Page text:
let’s make it a good one…

Astral is my first effort at a sci fi novel since high school. I don’t have any of the scripts or books I wrote then with one exception and while the retained short story is not The Eye of Argon it isn’t The Time Machine by any stretch.

As noted previously, my science fiction preference requires space travel. But what about the rest of the world(s) in which the story takes place? We’re quite unlikely to invent any propulsion system that could make reaching exoplanets feasible without seeing advances in other scientific and technological fields. By the time any visit to α Centauri is made, it seems probable that we might also have taken a significantly more active role in our own evolution.

Astral won’t be a big bucket into which I’ll pour all the science that appeals to me. However, the characters in the novel will consider many  machines yet to be dreamt of to be common, everyday things. Part of the world-building has to include a fairly thorough understanding of the societal repercussions of fictional innovations. What will it mean if we can travel faster than light and have mastered manipulation of the genome?

Opinion of human civilization 500 years ago can range widely. Should our emphasis be on the artistic achievements of Leonardo da Vinci and Michelangelo or on the rise and impact of Imperialism? Is it more important to note the wars and plagues or the contributions of Martin Luther and Galileo Galilei? In 500 more years what will be the state of art and thought? Human nature may never change, despite our technological sophistication.

By the time audiences first took seats in the Globe Theatre in London and other people were excavating Pompeii near modern Naples, what humanity was and probably would always be was already on full display – fully developed. The fact that Shakespeare and Vesuvius still interest us may prove this point.

There will be more than a few exceptionally dark, perhaps ugly moments in Astral. Tonight I’ve been pondering which aspects of the characters who inhabit one human colony find beautiful and how they find it in their lives.

Any moment in time is both great and horrible if viewed from a wide enough point of view. What sort of future we create and whatever tales we tell about it depend – as it always has – on what perspective we adopt.

Imagine


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The Return of Strangely Beautiful!

Good People,

Permit me to (re)introduce you to a very important book. If an earlier addition of Strangely Beautiful is on your shelf, you’re in for the special treat of new content. If you’ve not had the pleasure of reading this tale, you are invited to make a purchase of it today. Once it arrives, I’m certain you will enjoy the time spent with Leanna Renee Hieber’s finely crafted and much beloved characters.

SBcard

The unique and original creation – Percy Parker – features in this work by a true pioneer in Gothic & Gaslamp fantasy. Miss Parker is, in a sense, an outcast from birth but who among us hasn’t felt the same way some point in our lives? She and Alexi Rychman take center stage, surrounded by mystery and almost Poe-like goings-on.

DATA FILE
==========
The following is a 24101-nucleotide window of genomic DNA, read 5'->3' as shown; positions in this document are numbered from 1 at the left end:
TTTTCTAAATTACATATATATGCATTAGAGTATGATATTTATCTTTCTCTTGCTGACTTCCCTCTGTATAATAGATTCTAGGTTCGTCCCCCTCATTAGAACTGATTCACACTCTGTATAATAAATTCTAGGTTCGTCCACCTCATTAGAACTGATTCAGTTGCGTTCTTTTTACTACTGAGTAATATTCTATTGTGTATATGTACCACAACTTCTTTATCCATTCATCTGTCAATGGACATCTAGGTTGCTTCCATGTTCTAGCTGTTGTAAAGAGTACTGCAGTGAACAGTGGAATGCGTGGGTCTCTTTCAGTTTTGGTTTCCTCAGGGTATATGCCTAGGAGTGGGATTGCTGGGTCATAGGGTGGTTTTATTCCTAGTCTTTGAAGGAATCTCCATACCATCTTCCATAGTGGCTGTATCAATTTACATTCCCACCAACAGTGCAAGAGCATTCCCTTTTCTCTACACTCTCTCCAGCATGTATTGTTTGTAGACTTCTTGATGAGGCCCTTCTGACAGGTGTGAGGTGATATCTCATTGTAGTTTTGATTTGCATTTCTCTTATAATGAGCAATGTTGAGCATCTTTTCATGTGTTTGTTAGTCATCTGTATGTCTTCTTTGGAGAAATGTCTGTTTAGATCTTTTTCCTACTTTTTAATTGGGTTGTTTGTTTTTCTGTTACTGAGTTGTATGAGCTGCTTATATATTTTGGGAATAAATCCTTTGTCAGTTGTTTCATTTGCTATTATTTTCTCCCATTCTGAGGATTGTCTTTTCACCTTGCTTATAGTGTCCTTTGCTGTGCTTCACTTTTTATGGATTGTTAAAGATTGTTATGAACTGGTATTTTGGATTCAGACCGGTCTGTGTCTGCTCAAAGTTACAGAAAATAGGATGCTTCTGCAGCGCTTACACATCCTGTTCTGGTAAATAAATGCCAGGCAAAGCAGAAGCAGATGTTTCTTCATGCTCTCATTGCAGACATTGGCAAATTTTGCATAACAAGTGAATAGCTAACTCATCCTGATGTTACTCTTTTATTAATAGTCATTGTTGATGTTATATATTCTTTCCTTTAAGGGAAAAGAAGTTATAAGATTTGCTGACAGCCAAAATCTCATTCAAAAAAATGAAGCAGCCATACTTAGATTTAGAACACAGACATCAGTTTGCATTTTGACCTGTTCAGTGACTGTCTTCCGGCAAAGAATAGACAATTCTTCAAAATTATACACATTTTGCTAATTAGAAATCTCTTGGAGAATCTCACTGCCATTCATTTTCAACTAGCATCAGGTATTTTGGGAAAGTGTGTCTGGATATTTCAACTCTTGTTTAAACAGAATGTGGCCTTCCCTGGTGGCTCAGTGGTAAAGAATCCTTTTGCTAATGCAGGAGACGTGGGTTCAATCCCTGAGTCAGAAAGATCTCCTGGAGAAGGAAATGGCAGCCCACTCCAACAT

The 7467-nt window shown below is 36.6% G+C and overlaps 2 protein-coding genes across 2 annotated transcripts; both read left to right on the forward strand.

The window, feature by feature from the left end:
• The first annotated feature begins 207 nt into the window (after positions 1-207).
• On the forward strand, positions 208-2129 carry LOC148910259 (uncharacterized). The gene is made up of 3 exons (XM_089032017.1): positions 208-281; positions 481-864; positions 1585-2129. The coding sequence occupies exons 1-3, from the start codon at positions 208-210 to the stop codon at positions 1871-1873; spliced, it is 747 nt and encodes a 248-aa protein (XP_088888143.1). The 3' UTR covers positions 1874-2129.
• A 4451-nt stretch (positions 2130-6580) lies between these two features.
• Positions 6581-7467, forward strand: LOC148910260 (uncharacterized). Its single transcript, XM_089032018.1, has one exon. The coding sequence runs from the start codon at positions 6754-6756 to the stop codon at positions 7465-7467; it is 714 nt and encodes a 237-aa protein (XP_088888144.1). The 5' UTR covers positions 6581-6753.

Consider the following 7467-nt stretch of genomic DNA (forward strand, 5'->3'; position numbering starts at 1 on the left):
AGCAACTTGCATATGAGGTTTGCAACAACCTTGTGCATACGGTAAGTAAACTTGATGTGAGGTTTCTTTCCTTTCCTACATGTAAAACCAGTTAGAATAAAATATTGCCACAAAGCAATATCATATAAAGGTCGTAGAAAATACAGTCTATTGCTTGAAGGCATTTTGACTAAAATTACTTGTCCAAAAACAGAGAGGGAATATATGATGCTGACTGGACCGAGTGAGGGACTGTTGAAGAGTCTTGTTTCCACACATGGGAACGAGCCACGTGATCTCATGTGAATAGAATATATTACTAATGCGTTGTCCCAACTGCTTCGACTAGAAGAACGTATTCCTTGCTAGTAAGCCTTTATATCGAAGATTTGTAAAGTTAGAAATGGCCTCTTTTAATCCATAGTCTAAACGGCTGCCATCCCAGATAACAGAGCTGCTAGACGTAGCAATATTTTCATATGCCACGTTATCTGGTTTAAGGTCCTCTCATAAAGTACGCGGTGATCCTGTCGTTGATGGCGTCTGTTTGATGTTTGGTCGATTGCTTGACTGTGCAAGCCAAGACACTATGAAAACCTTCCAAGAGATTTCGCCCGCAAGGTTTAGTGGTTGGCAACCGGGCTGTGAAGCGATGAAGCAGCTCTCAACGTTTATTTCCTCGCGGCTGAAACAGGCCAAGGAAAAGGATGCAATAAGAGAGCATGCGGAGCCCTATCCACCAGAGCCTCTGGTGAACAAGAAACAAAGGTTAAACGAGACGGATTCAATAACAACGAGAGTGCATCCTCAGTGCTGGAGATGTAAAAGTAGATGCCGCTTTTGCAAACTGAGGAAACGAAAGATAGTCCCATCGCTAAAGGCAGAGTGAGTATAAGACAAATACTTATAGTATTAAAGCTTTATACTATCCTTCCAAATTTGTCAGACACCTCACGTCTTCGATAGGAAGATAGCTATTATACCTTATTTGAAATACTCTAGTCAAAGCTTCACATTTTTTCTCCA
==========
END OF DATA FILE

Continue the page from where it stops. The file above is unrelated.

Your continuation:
If you’re a fan of such film and television series as Crimson Peak, Ripper Street, and Penny Dreadful than Strangely Beautiful must adorn your attention and library.

You can read more here.


This post is, of course, utterly share-able.

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on your marks…

The ouroboros can represent the cyclical or even the infinite. I wonder though – does the snake ever think to itself, “It seemed like a good idea when I got started.”

There is a mythical account of punishment imposed upon the immortal soul of Sisyphus, king of Ephyra. His torment in Hades was to perpetually move a large stone to a hilltop only to have it roll back down after each attempt. When I was first taught this story I remember asking, “Why doesn’t he just stop?” I was told that such things were part of the nature of Hell. I thought, “Well, that’s stupid.”

The tale may serves as a lesson on the dangers of obstinacy or in how to discern a no-win situation before too many resources have been lost. The moral of this particular story is also warning about hubris and other character flaws.

During the research for and early writing of A Song Heard in the Future there have been three problems for which I’ve been seeking solutions: 1) In ancient Greece, the practice of slavery was not only ubiquitous – none of the city-states could imagine a world without slaves. They were considered a necessary part of society, 2) the more loathsome custom of infanticide of the unwanted also seems to have been prevalent, and 3) the treatment of women had them treated as all but indistinguishable from cattle.

In Song, I have been attempting to make the characters more real and accessible. One mechanism has been the removal of monsters where possible. For example, it seems very likely that the fabled Chimera was not a beast with three heads but a pirate ship. Another part of the process has been to build a synthesis of the often contradictory plot threads in the shared universe (or common agora) of the mythological canon. Could a certain graceful spinner have been married Chiron before being present when Teiresias gained the gift of prophecy?

Any true hero would make the three significant injustices his or her cause to end and right. Heroes have to be more than marginally better than the society that produced them. In a purely fantasy setting (such as Clash of the Titans or Hercules) writers may ignore these issues.